COMMENTARY--Everyone feels the pain of the bellwethers hit by the economic slowdown, but it's a lot harsher for the ones who were on the verge of getting back into the game.
Once considered a premier holding for many technology portfolios, SGI (NYSE: SGI) made its reputation with uber-workstations for fancy graphics and design. A series of strategic missteps--the purchase of Cray Systems will go down as one of the legendary screw-ups in the history of the tech industry--combined with strong competition from Sun Microsystems (Nasdaq: SUNW) to drive SGI into the depths of near-irrelevance. Even as the overall market for tech stocks surged in the late ྖs, SGI languished in a long decline. SGI may have hit the bottom last year, but it hasn't gotten up yet. Shares have been trading in the $3 to $5 range for the past 10 months.
Bob Bishop, brought in as CEO after Rick Belluzzo jumped to Microsoft (Nasdaq: MSFT) in 1999, has had the thankless task of turning around a company hobbled by a narrow market that isn't growing too rapidly. He hasn't been hugely successful so far.
After nearing profitability five quarters ago, SGI hit another of its infamous product delays and watched its bottom line fall back into the red, just in time to catch the slowdown in technology spending.
You can't blame Bishop for everything. SGI simply didn't have the cachet to muscle past the widely reported parts shortage of last year. And Bishop can't be held responsible for the downturn in technology spending.
Heck, SGI even took a hit from the presidential election. The U.S. government, a major consumer of high-end computing, put off several defense and intelligence projects pending a review by the new administration.
Just as it seemed as though SGI's previous plant closures and purges of the work force were about to kick the company back to profitability, the bottom dropped out of the tech market. Like everyone else, SGI has seen its orders delayed and delayed and delayed, and now it's slashing another chunk of employees.
SGI couldn't do much about larger economic and industry trends. But the fact remains that although the company has boosted revenue sequentially each of the last three quarters, its growth has been unimpressive throughout Bishop's tenure.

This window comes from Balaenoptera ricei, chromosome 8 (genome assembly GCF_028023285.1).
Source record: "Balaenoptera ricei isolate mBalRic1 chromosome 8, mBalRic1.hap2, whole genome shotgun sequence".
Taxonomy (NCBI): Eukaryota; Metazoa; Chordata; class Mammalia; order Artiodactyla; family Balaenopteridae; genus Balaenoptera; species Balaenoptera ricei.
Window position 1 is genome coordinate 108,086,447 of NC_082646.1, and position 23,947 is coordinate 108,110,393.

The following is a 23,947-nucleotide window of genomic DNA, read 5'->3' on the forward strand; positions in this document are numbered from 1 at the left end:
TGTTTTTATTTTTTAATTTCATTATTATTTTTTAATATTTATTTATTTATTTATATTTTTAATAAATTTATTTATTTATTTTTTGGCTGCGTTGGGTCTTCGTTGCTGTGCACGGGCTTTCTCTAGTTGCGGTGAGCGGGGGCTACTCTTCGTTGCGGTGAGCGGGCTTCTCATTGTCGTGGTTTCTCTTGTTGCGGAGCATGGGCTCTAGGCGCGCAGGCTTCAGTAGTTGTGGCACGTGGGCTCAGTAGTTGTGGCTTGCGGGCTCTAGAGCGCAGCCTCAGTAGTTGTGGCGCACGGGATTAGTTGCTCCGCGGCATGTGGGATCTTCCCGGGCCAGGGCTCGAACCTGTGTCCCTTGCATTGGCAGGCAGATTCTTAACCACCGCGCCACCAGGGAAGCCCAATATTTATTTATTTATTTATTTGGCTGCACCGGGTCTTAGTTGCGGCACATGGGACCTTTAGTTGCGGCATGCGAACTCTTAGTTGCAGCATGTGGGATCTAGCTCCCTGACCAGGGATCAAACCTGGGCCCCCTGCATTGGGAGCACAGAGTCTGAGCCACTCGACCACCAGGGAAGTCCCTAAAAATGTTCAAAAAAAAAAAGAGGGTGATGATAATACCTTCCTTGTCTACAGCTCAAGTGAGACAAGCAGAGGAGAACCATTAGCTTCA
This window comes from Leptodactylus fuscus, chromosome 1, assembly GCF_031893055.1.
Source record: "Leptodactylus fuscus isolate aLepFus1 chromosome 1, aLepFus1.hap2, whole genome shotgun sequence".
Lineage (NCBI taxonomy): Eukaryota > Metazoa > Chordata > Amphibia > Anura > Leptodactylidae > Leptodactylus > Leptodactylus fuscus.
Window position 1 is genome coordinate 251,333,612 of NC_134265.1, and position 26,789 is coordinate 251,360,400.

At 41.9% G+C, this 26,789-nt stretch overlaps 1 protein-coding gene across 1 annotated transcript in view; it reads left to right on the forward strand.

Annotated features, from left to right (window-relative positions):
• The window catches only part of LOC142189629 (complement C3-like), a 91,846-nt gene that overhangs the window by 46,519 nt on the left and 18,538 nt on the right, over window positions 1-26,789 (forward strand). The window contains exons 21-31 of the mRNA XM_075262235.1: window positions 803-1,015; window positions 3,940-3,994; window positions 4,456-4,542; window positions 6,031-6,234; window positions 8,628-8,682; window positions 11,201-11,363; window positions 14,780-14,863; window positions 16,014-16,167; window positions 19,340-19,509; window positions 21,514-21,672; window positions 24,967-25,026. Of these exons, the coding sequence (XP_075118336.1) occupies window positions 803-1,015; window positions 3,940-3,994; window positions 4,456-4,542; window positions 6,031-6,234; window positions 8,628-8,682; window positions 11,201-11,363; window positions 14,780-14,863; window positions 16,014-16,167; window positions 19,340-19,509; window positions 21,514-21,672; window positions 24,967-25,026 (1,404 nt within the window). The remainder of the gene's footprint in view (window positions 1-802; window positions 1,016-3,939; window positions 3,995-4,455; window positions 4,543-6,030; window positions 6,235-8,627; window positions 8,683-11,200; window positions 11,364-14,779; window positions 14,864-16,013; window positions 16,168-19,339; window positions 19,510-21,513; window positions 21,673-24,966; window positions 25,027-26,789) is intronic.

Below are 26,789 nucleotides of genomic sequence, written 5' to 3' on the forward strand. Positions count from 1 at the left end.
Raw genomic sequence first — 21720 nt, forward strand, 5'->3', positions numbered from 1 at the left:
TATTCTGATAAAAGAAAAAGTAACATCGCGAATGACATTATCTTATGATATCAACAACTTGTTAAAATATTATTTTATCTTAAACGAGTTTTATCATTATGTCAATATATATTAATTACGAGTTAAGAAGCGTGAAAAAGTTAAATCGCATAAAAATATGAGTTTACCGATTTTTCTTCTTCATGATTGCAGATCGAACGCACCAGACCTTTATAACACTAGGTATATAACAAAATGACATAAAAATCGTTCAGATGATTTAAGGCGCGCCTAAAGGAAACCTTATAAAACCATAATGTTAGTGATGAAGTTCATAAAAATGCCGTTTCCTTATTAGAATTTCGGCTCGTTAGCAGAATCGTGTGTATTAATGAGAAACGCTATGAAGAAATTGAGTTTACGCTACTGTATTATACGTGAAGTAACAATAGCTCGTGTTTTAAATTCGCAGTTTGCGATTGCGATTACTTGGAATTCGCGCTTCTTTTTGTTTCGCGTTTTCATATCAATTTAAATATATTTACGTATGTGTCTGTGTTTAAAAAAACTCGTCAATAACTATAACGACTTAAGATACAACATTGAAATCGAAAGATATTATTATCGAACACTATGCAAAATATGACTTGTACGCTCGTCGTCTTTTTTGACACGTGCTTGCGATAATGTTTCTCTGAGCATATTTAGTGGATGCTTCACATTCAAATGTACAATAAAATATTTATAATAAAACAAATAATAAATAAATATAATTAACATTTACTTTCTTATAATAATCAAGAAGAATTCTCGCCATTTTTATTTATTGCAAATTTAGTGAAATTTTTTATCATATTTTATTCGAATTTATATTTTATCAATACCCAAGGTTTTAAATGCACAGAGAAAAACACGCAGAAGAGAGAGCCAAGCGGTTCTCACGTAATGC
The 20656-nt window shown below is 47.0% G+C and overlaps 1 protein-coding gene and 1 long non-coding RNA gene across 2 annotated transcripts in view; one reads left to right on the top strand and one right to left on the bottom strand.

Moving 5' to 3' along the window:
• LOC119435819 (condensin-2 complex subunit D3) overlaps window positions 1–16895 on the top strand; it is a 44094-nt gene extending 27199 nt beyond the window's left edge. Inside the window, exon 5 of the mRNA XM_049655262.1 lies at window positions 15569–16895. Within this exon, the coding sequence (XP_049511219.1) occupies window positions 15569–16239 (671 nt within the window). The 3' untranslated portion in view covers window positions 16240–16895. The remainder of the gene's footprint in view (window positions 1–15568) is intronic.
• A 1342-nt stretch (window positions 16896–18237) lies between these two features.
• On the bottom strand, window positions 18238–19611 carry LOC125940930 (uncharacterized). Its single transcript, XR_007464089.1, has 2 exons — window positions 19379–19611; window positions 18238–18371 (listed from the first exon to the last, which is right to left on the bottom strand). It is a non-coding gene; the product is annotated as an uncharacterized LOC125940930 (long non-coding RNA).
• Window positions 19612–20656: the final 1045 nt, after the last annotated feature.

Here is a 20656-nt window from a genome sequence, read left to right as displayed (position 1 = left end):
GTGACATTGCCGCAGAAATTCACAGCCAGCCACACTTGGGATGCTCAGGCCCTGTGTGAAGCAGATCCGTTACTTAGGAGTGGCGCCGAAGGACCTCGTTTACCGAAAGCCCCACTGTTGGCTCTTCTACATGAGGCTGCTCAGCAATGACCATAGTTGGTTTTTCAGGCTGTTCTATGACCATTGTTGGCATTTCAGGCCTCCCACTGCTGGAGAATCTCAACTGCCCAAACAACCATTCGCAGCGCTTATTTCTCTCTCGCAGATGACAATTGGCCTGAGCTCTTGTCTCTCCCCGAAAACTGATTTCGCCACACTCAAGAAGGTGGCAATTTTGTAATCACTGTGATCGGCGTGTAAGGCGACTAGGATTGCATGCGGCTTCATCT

"Despite the company's strong balance sheet and product line, we remain cautious on whether management can deliver the right operating strategy to carry the company ahead," writes Lehman Brothers analyst George Elling, in a research note released today after SGI reported its latest quarterly results.
During this morning's conference call with analysts, SGI executives stuck to their theme of recent quarters: cost cuts and a shift away from pure box sales.
SGI isn't trying to compete in the standard workstation market anymore. Sun, Hewlett-Packard (NYSE: HWP) and others haven't just eaten SGI's lunch in that field; they've taken over the whole cafeteria.
So SGI is moving on. Although the company still gets 75 percent of its revenue from traditional sales of hardware, SGI very much wants to adopt that philosophy made a corporate clich? by IBM (NYSE: IBM): Solutions.
SGI doesn't want to be thought of as a just another company selling fast workstations for graphics. No sir, they're selling Systems for Collaborative Visualization.
It's actually nifty technology, about as close to Golly Gee! science fiction visions as you can get: wraparound screens and projections with big, powerful computers networked to let a bunch of engineers work on a design together. Oil companies use SGI's "reality centers" to create models and find new places to drill. Car makers can simulate crashes with them.
Technologically impressive, and an area that no one else concentrates on. "At the very pinnacle of the business, we're alone," Bishop said, during a telephone interview this morning.
Unfortunately, they also don't have many customers at the moment. "At the very pinnacle, of course, it's a question of volume," Bishop admitted.
SGI has installed 450 reality centers around the world so far. Large corporations such as BP Amoco and Shell each have more than 10, Bishop said.
The company currently gets about a quarter of its revenue from these highest-of-high-end systems, if you include the services work that each system requires. SGI wants that figure to rise above 50 percent within three years.
"We are becoming famous, more famous in this high-end area of integrating complex, collaborative visualization involving professional services, high-performance computing, high-performance storage that goes into it as well, and the networking to connect these systems around the world," Bishop said.
Which is great, but you still have to wonder how big that market really is. After all, there's a reason why SGI is alone in the space. International Data Corp. estimates just single digit growth for high-end computing over the next few years.
Right now, the best you can expect from SGI is survival. The company's only immediate goal is reaching break-even.
"We're not trying to create guidance at this point time," Bishop said. "We think it's just too uncertain out there to do that. The clear goal is to be in safe harbor in these difficult times."
Six months ago, I said that there was hope for SGI, and there still is. This business isn't going to dry up overnight. It's not about to die.
But despite the economy, it can't be just about survival anymore. That was the issue last year.
SGI also promised and failed to reach break-even before, when technology spending was still robust. Now that the economy is weak, it's harder to have a lot of confidence in anyone's growth, let alone SGI's. And when the economy returns, it's hard to say for sure that SGI will come along. It's been left behind before.